Last week, Cogebanque and MTN Rwanda signed a partnership deal that will enable the bank’s customers to withdraw or deposit money on the accounts using mobile money.
The “Push&Pull” digital platform, for instance, allows Cogebanque customers to transfer (push) money from their MTN Mobile Money wallets to their bank accounts, or withdraw (pull) money from their bank accounts to their mobile wallets, a move that strengthens Rwanda’s move toward a cashless economy.
Adoption of financial technology will help banks reduce the cost of transactions, according to Yvan Gilbert Nishimwe, the head of e-banking at Cogebanque. He added that digital services are secure and will help boost domestic resource mobilisation to fund long-term investments.
Already, other banks in the country and across the region are increasingly embracing financial technologies to ease access to services and improve operations, among others.
To encourage more Rwandans to adopt digital facilities, financial sector stakeholders have come up with a range of incentives, including discounts, for customers.
Sector experts say mobile technology plays a significant role in enhancing electronic payments and hence deepening inclusion and a cashless society.
Nishimwe said promotion of fintech should be done as part of the national drive to reduce use of paper money to fast-track move toward a digital economy as per Small Rwanda Initiative.
“Ultimately, this means banks will largely interact with customers digitally which drives efficiency and convenience in service delivery and access to services, respectively,” he said in an interview with The New Times.
Patrick Nkurunzinza, an economist in Kigali, said fintech reduces risks involved in carrying out transactions using paper money.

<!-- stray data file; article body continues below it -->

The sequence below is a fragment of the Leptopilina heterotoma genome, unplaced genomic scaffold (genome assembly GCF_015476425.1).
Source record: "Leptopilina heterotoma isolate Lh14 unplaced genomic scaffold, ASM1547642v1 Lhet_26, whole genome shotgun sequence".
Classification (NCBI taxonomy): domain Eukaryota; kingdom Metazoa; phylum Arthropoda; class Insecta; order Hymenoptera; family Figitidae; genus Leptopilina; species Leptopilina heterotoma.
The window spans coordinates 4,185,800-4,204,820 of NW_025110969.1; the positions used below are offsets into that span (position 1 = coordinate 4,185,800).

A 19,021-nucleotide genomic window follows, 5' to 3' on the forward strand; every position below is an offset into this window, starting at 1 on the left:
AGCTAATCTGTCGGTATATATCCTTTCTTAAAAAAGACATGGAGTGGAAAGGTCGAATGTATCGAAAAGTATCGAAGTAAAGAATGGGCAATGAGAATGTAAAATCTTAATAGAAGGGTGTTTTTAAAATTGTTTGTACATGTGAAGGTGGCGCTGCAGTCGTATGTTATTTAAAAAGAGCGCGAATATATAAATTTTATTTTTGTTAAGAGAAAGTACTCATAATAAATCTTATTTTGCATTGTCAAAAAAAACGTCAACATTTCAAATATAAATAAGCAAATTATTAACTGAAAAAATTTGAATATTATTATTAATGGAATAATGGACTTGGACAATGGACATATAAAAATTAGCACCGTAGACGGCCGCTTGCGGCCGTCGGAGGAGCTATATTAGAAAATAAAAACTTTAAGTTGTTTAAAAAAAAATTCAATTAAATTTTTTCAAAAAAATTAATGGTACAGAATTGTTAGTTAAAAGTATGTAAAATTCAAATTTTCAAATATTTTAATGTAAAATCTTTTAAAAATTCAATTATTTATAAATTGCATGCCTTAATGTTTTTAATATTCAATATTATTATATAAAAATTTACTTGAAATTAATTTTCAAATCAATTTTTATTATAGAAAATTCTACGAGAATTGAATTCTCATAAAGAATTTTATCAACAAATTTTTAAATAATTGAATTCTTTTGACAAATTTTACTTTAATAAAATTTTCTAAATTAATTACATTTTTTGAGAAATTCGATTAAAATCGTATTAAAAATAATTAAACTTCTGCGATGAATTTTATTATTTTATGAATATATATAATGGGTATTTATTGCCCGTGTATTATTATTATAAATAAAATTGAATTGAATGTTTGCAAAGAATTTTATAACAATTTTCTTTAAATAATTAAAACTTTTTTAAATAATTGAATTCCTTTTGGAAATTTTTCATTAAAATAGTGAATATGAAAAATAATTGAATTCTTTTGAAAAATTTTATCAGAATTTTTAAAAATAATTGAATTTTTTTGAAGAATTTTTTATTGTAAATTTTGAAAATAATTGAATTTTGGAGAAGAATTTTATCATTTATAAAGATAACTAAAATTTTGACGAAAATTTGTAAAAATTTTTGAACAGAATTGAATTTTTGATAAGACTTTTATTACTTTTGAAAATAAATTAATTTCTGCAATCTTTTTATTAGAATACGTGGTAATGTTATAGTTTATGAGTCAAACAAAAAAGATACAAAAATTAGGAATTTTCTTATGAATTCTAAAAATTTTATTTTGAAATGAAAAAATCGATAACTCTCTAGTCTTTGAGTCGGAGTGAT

“With digital financial transactions, the risk associated with carrying cash is removed and the service provides convenience and is user-friendly. This will attract more users and enhance bank deposits,” he added.
The McKinsey Report September 2016 estimated digital financial service to have the potential of boosting annual GDP of all emerging economies, including Rwanda, by at least $3.7 trillion by 2025, or 6 per cent above baseline projected GDP.
Such a potential, according Lindy Larson, the Reach for Change Africa programmes manager, can only be fully exploited through strong partnerships between financial institutions and telecom firms.
The experts say digital financial products can help lower cost of service provision by up to 90 per cent in economies like Rwanda, enabling widening of their reach and bringing on board underserved communities especially in rural areas.
Mobile financial services, internet banking users rise
Central bank figures also indicate that the number of active users of mobile financial services increased by 13 per cent, from 2,986,696 in June 2016 to 3,377,111 subscribers by mid-2017. The number of mobile operators’ agents increased by 60 per cent, from 52,081 to 83,550 agents between June 2016 and June 2017.
Similarly, mobile financial service accounts inched up 3 per cent year-on-year to 8.6 million in June this year, from 8.3 million in 2016. Transactions rose by 26 per cent to 119 million from 94 million, while value was up by 33 per cent from Rwf469 billion to Rwf622 billion.
Furthermore, the registered mobile banking users increased by 20 per cent to 1,041,430 whereas internet banking users decreased by 17 per cent to 39,066.